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Amir Alexander teaches history at UCLA. He is the author of Geometrical Landscapes and Duel at Dawn. His work has been featured in Nature, the Guardian, among others. He lives in Los Angeles, California.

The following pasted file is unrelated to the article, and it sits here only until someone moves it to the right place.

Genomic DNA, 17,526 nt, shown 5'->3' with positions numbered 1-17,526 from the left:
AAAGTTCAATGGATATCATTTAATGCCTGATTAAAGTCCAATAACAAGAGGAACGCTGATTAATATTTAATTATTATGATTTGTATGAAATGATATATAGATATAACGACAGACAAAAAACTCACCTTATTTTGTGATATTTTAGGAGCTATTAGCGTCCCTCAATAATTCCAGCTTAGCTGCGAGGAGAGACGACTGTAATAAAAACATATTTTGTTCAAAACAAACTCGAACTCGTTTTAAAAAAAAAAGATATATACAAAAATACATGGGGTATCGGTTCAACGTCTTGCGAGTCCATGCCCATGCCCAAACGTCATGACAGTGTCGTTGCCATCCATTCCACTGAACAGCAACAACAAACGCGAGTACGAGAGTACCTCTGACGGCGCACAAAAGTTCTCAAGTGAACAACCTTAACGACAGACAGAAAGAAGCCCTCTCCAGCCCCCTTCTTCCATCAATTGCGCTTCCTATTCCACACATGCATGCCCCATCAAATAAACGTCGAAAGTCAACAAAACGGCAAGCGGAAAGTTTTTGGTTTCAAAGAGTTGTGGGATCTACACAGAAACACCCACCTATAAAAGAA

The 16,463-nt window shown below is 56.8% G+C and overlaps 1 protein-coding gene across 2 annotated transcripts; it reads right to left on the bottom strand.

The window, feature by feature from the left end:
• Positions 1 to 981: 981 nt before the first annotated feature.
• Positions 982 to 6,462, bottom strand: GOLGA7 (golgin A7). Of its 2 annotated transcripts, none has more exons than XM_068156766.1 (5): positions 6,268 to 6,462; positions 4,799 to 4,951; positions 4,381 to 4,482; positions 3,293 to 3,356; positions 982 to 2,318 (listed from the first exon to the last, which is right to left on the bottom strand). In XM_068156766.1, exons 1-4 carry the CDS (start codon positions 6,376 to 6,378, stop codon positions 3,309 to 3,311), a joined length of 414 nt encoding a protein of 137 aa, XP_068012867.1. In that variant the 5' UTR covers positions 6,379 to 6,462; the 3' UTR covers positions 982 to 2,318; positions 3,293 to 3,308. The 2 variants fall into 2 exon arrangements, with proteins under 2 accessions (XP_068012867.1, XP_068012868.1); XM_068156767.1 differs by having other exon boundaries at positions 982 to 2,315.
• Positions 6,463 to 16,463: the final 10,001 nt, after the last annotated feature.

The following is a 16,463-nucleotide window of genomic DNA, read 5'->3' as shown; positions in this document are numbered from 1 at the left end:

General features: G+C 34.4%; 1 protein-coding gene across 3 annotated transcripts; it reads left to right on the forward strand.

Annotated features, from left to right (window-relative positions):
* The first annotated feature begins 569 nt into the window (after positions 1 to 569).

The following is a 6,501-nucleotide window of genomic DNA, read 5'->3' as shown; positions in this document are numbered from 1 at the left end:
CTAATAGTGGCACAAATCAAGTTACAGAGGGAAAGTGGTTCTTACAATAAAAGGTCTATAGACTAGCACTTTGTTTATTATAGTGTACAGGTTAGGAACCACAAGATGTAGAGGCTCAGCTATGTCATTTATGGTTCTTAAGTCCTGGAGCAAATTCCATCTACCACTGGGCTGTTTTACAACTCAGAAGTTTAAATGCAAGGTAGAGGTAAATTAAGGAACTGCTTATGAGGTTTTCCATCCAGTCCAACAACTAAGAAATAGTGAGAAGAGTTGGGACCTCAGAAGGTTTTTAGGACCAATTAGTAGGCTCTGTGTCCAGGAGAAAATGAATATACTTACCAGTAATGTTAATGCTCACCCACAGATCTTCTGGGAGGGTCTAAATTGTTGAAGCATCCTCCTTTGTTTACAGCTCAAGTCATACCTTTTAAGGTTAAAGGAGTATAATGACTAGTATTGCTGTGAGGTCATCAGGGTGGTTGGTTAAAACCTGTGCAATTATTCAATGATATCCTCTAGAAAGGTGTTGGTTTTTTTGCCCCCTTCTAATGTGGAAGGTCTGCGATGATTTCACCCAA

On August 10, 1632, five leading Jesuits convened in a sombre Roman palazzo to pass judgment on a simple idea: that a continuous line is composed of distinct and limitlessly tiny parts. The doctrine would become the foundation of calculus, but on that fateful day the judges ruled that it was forbidden. With the stroke of a pen they set off a war for the soul of the modern world.